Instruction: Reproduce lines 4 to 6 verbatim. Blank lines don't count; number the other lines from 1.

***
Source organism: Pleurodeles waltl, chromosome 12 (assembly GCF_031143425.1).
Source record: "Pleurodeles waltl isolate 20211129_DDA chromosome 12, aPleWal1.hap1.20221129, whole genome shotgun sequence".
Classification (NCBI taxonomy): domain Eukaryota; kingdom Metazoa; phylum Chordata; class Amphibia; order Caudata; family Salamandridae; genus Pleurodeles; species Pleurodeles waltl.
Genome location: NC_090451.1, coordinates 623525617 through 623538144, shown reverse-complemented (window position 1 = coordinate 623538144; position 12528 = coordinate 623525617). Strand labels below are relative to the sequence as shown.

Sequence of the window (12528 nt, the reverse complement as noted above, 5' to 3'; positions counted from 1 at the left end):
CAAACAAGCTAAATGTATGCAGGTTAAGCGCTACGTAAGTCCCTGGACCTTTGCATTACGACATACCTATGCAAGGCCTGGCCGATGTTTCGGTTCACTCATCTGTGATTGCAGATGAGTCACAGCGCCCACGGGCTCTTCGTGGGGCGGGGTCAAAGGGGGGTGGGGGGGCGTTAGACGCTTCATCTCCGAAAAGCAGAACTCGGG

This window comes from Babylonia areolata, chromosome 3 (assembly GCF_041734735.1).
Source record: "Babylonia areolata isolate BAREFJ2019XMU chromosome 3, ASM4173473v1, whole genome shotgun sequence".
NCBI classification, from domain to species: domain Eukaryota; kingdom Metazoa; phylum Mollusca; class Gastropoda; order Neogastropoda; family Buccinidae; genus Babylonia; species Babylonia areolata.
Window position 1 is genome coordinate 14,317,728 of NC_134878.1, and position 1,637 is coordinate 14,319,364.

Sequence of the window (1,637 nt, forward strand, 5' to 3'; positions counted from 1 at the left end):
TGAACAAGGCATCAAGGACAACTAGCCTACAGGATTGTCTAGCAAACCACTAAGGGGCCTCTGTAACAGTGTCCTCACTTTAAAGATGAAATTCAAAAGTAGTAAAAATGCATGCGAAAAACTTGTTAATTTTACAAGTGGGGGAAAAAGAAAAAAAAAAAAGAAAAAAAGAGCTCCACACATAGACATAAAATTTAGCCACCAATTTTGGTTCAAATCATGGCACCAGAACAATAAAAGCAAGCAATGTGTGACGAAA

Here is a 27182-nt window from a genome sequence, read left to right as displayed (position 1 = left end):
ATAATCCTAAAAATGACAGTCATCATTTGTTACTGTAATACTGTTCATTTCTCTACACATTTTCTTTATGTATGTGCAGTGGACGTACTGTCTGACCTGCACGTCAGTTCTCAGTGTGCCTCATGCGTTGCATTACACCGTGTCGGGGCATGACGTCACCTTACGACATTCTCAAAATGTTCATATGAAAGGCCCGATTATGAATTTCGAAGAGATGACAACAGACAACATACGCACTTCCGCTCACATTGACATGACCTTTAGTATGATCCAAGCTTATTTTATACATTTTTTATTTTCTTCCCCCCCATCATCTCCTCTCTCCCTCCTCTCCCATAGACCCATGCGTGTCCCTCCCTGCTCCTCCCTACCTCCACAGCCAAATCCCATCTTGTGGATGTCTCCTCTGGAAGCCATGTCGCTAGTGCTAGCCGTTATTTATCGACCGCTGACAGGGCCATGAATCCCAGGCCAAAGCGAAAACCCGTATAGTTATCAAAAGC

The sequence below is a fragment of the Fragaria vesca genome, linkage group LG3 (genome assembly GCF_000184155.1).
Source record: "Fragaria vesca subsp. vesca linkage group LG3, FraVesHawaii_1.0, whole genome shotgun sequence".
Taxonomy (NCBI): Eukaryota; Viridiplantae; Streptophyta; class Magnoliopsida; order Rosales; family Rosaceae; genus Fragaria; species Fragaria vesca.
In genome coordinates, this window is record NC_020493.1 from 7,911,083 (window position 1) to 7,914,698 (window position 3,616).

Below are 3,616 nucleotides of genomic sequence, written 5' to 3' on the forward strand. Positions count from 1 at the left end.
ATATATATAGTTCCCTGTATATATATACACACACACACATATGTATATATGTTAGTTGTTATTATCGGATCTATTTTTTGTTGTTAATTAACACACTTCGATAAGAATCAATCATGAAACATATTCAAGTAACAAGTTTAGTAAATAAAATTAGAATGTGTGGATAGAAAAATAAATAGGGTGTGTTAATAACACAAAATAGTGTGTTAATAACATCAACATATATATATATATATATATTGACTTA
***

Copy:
Genome location: NC_090451.1, coordinates 623525617 through 623538144, shown reverse-complemented (window position 1 = coordinate 623538144; position 12528 = coordinate 623525617). Strand labels below are relative to the sequence as shown.

Sequence of the window (12528 nt, the reverse complement as noted above, 5' to 3'; positions counted from 1 at the left end):
CAAACAAGCTAAATGTATGCAGGTTAAGCGCTACGTAAGTCCCTGGACCTTTGCATTACGACATACCTATGCAAGGCCTGGCCGATGTTTCGGTTCACTCATCTGTGATTGCAGATGAGTCACAGCGCCCACGGGCTCTTCGTGGGGCGGGGTCAAAGGGGGGTGGGGGGGCGTTAGACGCTTCATCTCCGAAAAGCAGAACTCGGG